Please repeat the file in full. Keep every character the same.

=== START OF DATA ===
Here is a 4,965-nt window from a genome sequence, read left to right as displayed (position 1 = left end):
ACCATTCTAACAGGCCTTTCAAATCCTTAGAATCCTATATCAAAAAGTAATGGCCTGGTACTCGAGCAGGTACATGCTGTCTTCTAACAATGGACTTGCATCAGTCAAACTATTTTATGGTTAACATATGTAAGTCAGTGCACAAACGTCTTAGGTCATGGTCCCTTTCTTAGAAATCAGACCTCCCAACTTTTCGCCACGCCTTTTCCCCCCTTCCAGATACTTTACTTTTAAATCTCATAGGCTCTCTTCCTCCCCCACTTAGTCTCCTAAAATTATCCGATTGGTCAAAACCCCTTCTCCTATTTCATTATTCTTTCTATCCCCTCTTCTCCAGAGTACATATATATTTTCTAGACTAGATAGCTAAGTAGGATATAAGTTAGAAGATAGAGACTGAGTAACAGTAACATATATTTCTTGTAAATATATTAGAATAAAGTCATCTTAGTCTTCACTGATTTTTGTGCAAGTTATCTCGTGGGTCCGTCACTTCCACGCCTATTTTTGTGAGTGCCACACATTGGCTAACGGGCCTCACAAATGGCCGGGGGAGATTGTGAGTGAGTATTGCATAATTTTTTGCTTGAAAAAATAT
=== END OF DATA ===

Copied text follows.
Here is a 4,965-nt window from a genome sequence, read left to right as displayed (position 1 = left end):
ACCATTCTAACAGGCCTTTCAAATCCTTAGAATCCTATATCAAAAAGTAATGGCCTGGTACTCGAGCAGGTACATGCTGTCTTCTAACAATGGACTTGCATCAGTCAAACTATTTTATGGTTAACATATGTAAGTCAGTGCACAAACGTCTTAGGTCATGGTCCCTTTCTTAGAAATCAGACCTCCCAACTTTTCGCCACGCCTTTTCCCCCCTTCCAGATACTTTACTTTTAAATCTCATAGGCTCTCTTCCTCCCCCACTTAGTCTCCTAAAATTATCCGATTGGTCAAAACCCCTTCTCCTATTTCATTATTCTTTCTATCCCCTCTTCTCCAGAGTACATATATATTTTCTAGACTAGATAGCTAAGTAGGATATAAGTTAGAAGATAGAGACTGAGTAACAGTAACATATATTTCTTGTAAATATATTAGAATAAAGTCATCTTAGTCTTCACTGATTTTTGTGCAAGTTATCTCGTGGGTCCGTCACTTCCACGCCTATTTTTGTGAGTGCCACACATTGGCTAACGGGCCTCACAAATGGCCGGGGGAGATTGTGAGTGAGTATTGCATAATTTTTTGCTTGAAAAAATAT